Polly Wiessner • For decades Wiessner has studied the Kalahari bushmen of Botswana and Namibia and the Enga tribes of Papua New Guinea, providing anthropologists "with some of their best models for the cultural evolution of prehistoric societies," according to the journal, Science.
She embraces "engaged anthropology," and arranged funding for food and water supply projects benefitting the Kalahari bushmen and other projects for the Enga.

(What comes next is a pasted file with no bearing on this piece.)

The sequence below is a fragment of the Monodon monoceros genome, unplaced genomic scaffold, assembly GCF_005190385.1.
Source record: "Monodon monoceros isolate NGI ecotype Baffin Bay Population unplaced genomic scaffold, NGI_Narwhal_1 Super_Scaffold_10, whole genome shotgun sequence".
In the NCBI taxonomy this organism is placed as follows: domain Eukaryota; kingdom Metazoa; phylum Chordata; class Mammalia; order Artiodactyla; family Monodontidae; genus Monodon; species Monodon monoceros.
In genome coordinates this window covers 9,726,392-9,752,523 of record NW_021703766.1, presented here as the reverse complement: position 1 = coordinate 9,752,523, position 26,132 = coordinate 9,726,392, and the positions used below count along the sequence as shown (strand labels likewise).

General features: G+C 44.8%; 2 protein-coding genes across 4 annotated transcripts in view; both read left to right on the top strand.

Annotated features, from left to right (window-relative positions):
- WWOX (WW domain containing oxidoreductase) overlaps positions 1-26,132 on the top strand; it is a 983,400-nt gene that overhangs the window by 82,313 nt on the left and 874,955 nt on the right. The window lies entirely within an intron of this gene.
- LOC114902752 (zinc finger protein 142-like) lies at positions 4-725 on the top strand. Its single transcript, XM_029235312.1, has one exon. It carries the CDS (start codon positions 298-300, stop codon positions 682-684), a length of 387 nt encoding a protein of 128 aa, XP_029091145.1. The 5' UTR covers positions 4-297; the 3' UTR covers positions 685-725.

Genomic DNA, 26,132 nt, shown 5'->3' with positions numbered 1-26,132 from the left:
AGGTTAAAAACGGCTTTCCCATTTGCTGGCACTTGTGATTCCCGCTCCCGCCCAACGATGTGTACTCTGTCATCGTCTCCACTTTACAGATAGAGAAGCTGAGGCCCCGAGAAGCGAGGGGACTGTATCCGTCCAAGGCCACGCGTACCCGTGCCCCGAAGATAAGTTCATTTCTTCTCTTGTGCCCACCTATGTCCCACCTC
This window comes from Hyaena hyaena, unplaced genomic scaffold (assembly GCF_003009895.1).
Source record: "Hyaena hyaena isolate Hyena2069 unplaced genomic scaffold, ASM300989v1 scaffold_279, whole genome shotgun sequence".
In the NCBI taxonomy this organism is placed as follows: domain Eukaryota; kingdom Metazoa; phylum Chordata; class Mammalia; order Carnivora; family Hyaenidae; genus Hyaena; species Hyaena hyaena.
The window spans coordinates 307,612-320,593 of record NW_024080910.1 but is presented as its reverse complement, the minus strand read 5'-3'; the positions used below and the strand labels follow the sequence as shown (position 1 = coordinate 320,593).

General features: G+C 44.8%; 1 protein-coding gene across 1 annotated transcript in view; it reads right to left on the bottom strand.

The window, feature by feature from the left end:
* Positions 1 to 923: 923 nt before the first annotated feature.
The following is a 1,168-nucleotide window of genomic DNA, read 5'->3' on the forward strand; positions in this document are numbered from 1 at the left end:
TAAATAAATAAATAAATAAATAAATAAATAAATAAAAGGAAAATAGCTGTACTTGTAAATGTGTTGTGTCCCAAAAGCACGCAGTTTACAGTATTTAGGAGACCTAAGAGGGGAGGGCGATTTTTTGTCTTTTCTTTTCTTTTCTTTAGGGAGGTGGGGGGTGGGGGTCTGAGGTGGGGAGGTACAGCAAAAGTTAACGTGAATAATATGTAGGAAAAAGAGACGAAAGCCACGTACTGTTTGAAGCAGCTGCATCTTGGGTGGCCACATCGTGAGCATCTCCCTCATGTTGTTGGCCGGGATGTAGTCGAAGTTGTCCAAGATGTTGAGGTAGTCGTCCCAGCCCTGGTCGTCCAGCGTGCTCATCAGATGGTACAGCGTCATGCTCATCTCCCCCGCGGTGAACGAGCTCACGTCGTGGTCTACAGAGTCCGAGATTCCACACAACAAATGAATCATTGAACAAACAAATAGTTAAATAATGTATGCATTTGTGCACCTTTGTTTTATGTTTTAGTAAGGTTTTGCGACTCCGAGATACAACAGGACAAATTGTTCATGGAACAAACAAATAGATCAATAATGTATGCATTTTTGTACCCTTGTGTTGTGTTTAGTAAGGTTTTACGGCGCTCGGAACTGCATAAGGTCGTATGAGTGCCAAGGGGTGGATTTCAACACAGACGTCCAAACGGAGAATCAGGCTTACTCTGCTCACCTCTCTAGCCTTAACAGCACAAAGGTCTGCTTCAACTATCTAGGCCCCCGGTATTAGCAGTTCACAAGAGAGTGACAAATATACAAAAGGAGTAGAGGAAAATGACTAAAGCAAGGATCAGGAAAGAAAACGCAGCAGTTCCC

Wesley Sundquist • Co-chair of the U.'s biochemistry department since 2009, Sundquist won a $19 million federal grant in 2007 to study the molecular biology of the AIDS-causing virus. He and a team of 11 scientists have focused on how HIV hijacks "host" cells, forms new virus particles and spreads to other cells.
Cindy Burrows • Newly-named chairwoman of the U.'s chemistry department, Burrows studies the biochemistry of DNA, zeroing in on the causes of mutations leading to diseases such as cancer.
Established in 1863, the National Academy of Sciences recognizes achievement in science and advises the federal government and other organizations on science, engineering and health policy.